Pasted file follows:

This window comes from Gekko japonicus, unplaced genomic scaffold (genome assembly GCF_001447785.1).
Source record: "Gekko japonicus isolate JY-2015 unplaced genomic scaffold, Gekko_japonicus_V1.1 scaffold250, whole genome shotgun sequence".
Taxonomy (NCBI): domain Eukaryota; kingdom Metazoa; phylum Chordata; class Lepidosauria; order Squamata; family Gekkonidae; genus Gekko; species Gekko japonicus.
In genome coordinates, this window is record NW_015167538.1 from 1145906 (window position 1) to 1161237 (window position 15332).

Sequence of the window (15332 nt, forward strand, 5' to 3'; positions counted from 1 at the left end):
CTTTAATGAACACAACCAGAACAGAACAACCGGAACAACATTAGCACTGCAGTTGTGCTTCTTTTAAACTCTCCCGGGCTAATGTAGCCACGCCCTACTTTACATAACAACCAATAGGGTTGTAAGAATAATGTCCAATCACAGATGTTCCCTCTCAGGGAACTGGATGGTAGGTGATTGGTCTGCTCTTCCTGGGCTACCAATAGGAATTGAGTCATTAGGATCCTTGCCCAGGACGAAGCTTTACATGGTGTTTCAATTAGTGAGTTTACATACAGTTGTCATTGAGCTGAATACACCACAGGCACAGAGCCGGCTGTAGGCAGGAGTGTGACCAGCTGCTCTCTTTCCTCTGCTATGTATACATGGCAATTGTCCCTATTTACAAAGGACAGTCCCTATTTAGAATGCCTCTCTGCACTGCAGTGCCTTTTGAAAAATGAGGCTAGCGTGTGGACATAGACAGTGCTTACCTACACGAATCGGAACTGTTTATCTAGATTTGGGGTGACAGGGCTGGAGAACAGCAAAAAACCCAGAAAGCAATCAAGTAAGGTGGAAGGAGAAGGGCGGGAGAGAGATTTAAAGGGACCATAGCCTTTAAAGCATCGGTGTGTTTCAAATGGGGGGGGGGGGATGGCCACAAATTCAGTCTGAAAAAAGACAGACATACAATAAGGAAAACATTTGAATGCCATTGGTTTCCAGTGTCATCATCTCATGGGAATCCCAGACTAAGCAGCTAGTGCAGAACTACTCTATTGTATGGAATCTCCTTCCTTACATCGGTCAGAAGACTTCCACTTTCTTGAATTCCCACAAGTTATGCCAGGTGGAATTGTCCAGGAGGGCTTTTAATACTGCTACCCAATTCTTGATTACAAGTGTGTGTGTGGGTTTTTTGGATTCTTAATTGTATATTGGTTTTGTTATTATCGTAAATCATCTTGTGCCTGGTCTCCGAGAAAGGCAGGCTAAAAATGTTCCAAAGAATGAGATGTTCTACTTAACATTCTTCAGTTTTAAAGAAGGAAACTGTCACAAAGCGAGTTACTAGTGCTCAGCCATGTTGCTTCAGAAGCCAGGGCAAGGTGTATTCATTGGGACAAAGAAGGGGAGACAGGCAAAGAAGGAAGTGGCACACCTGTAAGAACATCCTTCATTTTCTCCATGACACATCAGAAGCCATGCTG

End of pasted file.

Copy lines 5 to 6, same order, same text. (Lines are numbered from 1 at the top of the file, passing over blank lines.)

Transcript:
Sequence of the window (15332 nt, forward strand, 5' to 3'; positions counted from 1 at the left end):
CTTTAATGAACACAACCAGAACAGAACAACCGGAACAACATTAGCACTGCAGTTGTGCTTCTTTTAAACTCTCCCGGGCTAATGTAGCCACGCCCTACTTTACATAACAACCAATAGGGTTGTAAGAATAATGTCCAATCACAGATGTTCCCTCTCAGGGAACTGGATGGTAGGTGATTGGTCTGCTCTTCCTGGGCTACCAATAGGAATTGAGTCATTAGGATCCTTGCCCAGGACGAAGCTTTACATGGTGTTTCAATTAGTGAGTTTACATACAGTTGTCATTGAGCTGAATACACCACAGGCACAGAGCCGGCTGTAGGCAGGAGTGTGACCAGCTGCTCTCTTTCCTCTGCTATGTATACATGGCAATTGTCCCTATTTACAAAGGACAGTCCCTATTTAGAATGCCTCTCTGCACTGCAGTGCCTTTTGAAAAATGAGGCTAGCGTGTGGACATAGACAGTGCTTACCTACACGAATCGGAACTGTTTATCTAGATTTGGGGTGACAGGGCTGGAGAACAGCAAAAAACCCAGAAAGCAATCAAGTAAGGTGGAAGGAGAAGGGCGGGAGAGAGATTTAAAGGGACCATAGCCTTTAAAGCATCGGTGTGTTTCAAATGGGGGGGGGGGGATGGCCACAAATTCAGTCTGAAAAAAGACAGACATACAATAAGGAAAACATTTGAATGCCATTGGTTTCCAGTGTCATCATCTCATGGGAATCCCAGACTAAGCAGCTAGTGCAGAACTACTCTATTGTATGGAATCTCCTTCCTTACATCGGTCAGAAGACTTCCACTTTCTTGAATTCCCACAAGTTATGCCAGGTGGAATTGTCCAGGAGGGCTTTTAATACTGCTACCCAATTCTTGATTACAAGTGTGTGTGTGGGTTTTTTGGATTCTTAATTGTATATTGGTTTTGTTATTATCGTAAATCATCTTGTGCCTGGTCTCCGAGAAAGGCAGGCTAAAAATGTTCCAAAGAATGAGATGTTCTACTTAACATTCTTCAGTTTTAAAGAAGGAAACTGTCACAAAGCGAGTTACTAGTGCTCAGCCATGTTGCTTCAGAAGCCAGGGCAAGGTGTATTCATTGGGACAAAGAAGGGGAGACAGGCAAAGAAGGAAGTGGCACACCTGTAAGAACATCCTTCATTTTCTCCATGACACATCAGAAGCCATGCTG